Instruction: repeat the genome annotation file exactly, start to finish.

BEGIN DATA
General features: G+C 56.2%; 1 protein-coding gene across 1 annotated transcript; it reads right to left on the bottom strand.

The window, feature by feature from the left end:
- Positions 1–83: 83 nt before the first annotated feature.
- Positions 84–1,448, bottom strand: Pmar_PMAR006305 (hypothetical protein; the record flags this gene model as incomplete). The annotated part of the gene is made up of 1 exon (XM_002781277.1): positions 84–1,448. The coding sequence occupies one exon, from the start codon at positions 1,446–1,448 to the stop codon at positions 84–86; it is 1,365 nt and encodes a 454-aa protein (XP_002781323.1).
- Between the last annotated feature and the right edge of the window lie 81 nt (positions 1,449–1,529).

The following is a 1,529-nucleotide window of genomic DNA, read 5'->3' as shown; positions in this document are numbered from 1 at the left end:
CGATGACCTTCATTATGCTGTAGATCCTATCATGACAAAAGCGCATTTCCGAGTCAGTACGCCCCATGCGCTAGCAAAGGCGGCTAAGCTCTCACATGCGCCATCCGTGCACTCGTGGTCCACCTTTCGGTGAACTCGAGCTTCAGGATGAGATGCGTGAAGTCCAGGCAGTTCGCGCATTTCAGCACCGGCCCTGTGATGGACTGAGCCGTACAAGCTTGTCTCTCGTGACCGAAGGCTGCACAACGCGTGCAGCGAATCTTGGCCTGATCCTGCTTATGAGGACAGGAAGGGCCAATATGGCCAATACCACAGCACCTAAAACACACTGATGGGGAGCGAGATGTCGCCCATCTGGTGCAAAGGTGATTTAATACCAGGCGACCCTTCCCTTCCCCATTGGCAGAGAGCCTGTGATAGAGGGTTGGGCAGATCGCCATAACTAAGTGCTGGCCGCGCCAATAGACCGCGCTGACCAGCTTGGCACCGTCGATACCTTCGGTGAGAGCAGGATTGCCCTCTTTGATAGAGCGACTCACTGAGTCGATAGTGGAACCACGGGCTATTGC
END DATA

General features: G+C 56.2%; 1 protein-coding gene across 1 annotated transcript; it reads right to left on the bottom strand.

The window, feature by feature from the left end:
- Positions 1–83: 83 nt before the first annotated feature.
- Positions 84–1,448, bottom strand: Pmar_PMAR006305 (hypothetical protein; the record flags this gene model as incomplete). The annotated part of the gene is made up of 1 exon (XM_002781277.1): positions 84–1,448. The coding sequence occupies one exon, from the start codon at positions 1,446–1,448 to the stop codon at positions 84–86; it is 1,365 nt and encodes a 454-aa protein (XP_002781323.1).
- Between the last annotated feature and the right edge of the window lie 81 nt (positions 1,449–1,529).

The following is a 1,529-nucleotide window of genomic DNA, read 5'->3' as shown; positions in this document are numbered from 1 at the left end:
CGATGACCTTCATTATGCTGTAGATCCTATCATGACAAAAGCGCATTTCCGAGTCAGTACGCCCCATGCGCTAGCAAAGGCGGCTAAGCTCTCACATGCGCCATCCGTGCACTCGTGGTCCACCTTTCGGTGAACTCGAGCTTCAGGATGAGATGCGTGAAGTCCAGGCAGTTCGCGCATTTCAGCACCGGCCCTGTGATGGACTGAGCCGTACAAGCTTGTCTCTCGTGACCGAAGGCTGCACAACGCGTGCAGCGAATCTTGGCCTGATCCTGCTTATGAGGACAGGAAGGGCCAATATGGCCAATACCACAGCACCTAAAACACACTGATGGGGAGCGAGATGTCGCCCATCTGGTGCAAAGGTGATTTAATACCAGGCGACCCTTCCCTTCCCCATTGGCAGAGAGCCTGTGATAGAGGGTTGGGCAGATCGCCATAACTAAGTGCTGGCCGCGCCAATAGACCGCGCTGACCAGCTTGGCACCGTCGATACCTTCGGTGAGAGCAGGATTGCCCTCTTTGATAGAGCGACTCACTGAGTCGATAGTGGAACCACGGGCTATTGC